Tag Archives: health care provider

Security clearances and mental health—Part 1: Judgment matters

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This article is courtesy of our partners at the Human Performance Resource Center (HPRC) and is the first in their series about mental health and security clearances.

One of the biggest reasons Warfighters hesitate to seek professional mental health care is the commonly held misunderstanding that getting such assistance could impact their security clearances. Here are some basics: The existence of a psychological diagnosis or disorder will not automatically disqualify you from getting or retaining a security clearance. Almost no one has lost a clearance for having a behavioral health diagnosis. Of those who have lost clearances, only 0.04% did so for solely psychological reasons. What’s more, the simple act of meeting with a mental health professional or obtaining mental health care will not automatically result in a loss of clearance. The issue of mental health and security clearance is complex, so it’s important to clear up some common misconceptions about how mental health can impact security clearance status.

HPRC provides a series of articles about mental health and security clearances, beginning with this one on how your good judgment favorably affects your clearance status.

Judgment Matters

The real factors that heavily influence clearance status are whether an individual is trustworthy, dependable, reliable, and shows good judgment. Indeed, the vast majority of revoked or denied clearances occur because the applicant demonstrated a history of poor judgment and questionable decision-making. Infractions such as running up a credit card, getting numerous speeding tickets, or drinking and driving negatively impact clearance status much more commonly. The clearest disqualifier is active involvement with illegal drugs, including medical marijuana, which remains illegal at the federal level. Drug use and risky behavior, for example, are symptoms of more serious underlying psychological issues that can indeed impact clearance status. Many people incorrectly attribute negative clearance status to the simple act of seeking help instead of poor judgment and behavior.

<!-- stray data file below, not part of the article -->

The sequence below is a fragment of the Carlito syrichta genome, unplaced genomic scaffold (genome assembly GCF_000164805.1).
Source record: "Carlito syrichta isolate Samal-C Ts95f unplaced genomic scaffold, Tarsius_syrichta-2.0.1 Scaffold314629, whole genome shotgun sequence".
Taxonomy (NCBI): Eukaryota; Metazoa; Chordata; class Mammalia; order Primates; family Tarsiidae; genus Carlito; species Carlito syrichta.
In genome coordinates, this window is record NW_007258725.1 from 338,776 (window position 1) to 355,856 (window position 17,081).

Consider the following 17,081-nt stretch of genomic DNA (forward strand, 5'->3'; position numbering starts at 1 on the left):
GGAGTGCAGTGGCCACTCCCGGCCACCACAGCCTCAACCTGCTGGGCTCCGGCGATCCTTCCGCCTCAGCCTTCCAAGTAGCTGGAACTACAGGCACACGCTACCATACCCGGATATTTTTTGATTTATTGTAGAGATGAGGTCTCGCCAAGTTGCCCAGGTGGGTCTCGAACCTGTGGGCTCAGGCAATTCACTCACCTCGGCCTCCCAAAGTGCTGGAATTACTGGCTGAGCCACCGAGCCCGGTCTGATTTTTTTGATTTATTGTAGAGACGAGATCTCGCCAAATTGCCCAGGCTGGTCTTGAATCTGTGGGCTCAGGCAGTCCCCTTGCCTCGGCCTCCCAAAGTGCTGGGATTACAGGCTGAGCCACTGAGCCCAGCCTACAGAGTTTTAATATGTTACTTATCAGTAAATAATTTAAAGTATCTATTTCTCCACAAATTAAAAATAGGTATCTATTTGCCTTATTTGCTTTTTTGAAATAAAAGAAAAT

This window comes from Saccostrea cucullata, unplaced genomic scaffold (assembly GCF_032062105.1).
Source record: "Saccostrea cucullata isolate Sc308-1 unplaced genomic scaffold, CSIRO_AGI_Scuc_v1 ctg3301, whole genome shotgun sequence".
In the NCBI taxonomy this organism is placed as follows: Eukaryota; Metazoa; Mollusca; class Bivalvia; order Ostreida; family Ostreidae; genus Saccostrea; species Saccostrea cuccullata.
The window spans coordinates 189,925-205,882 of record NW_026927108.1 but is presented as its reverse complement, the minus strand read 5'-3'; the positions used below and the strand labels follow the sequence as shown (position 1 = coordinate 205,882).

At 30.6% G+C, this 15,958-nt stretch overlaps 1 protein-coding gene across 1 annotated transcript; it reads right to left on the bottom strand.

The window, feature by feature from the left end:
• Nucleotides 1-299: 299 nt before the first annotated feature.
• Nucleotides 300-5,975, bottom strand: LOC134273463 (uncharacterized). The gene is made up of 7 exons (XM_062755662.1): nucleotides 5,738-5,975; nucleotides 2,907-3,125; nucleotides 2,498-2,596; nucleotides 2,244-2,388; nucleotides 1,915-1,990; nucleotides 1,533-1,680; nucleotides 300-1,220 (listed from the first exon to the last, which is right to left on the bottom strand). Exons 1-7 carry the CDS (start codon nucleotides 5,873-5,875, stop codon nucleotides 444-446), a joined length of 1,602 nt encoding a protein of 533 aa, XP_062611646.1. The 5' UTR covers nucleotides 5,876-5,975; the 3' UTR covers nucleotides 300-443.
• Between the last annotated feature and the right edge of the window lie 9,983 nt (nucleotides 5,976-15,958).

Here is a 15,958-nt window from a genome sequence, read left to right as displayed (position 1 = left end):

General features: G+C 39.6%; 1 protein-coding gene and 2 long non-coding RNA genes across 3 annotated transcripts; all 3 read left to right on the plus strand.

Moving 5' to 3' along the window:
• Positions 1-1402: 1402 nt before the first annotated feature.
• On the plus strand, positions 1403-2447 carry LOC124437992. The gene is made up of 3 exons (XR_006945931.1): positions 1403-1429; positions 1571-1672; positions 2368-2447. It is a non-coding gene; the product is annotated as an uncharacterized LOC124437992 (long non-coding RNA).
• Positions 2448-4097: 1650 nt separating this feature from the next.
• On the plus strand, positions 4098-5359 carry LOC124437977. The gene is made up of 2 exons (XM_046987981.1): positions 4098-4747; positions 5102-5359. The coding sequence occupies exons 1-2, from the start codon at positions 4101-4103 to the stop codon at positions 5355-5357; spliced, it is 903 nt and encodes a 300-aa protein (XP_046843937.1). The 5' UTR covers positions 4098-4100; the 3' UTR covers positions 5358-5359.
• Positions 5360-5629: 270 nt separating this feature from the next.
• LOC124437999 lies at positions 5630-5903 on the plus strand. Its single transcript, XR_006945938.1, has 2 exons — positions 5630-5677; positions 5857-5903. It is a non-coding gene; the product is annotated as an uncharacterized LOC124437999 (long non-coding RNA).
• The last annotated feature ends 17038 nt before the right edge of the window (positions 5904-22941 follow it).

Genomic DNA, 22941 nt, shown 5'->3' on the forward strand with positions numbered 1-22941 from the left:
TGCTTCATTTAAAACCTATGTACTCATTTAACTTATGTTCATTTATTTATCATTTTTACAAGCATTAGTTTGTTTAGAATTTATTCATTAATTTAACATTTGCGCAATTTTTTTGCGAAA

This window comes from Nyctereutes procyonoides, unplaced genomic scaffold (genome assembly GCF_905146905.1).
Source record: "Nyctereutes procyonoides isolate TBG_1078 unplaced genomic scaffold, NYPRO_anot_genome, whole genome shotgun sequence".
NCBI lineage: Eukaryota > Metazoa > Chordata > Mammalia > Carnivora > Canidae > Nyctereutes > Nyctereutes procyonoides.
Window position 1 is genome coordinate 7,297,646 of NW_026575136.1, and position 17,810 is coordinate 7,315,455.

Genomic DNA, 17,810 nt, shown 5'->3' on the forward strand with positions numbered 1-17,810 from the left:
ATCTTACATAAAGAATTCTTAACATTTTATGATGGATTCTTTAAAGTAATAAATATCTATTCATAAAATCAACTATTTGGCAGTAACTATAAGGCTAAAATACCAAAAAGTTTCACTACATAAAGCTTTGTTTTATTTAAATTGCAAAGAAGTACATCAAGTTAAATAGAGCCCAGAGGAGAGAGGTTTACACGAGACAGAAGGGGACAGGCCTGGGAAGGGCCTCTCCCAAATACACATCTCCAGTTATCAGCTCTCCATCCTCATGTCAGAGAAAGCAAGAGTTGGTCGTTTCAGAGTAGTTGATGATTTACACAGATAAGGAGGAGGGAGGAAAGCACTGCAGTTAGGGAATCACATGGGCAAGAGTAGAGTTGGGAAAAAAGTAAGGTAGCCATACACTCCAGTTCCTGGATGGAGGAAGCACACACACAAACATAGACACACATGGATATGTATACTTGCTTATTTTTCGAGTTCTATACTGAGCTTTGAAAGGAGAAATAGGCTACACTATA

Seeking help when you face a problem—including a mental health problem—actually demonstrates trustworthiness, dependability, reliability, and good judgment—the very factors being vetted for a security clearance. Being forthcoming about what you experienced and how you dealt with it by obtaining help from a mental health professional shows mental clarity and self-awareness.

Debrief/Bottom line

Warfighters are expected to have the tactical skills and stamina required to perform at consistently high levels in stressful environments. However, even the strongest have moments in life that might require them to call for support. When you’re struggling, it takes courage to admit it and seek help. Doing so means you’re strong, and it means you have good judgment. Calling for support means that you can stay strong and be prepared for your teammates and your family, both of whom depend on you to stay on top of your game.

Obtaining mental health care when you need it demonstrates good judgment that can be favorably evaluated during a security clearance investigation. All Warfighters need maintenance, from time to time, of their physical and psychological health. Don’t let simple misconceptions about a complex process stand in the way of calling for mental health support. Be proud of yourself for seeking help and be candid during the clearance process. You’ll be glad you did.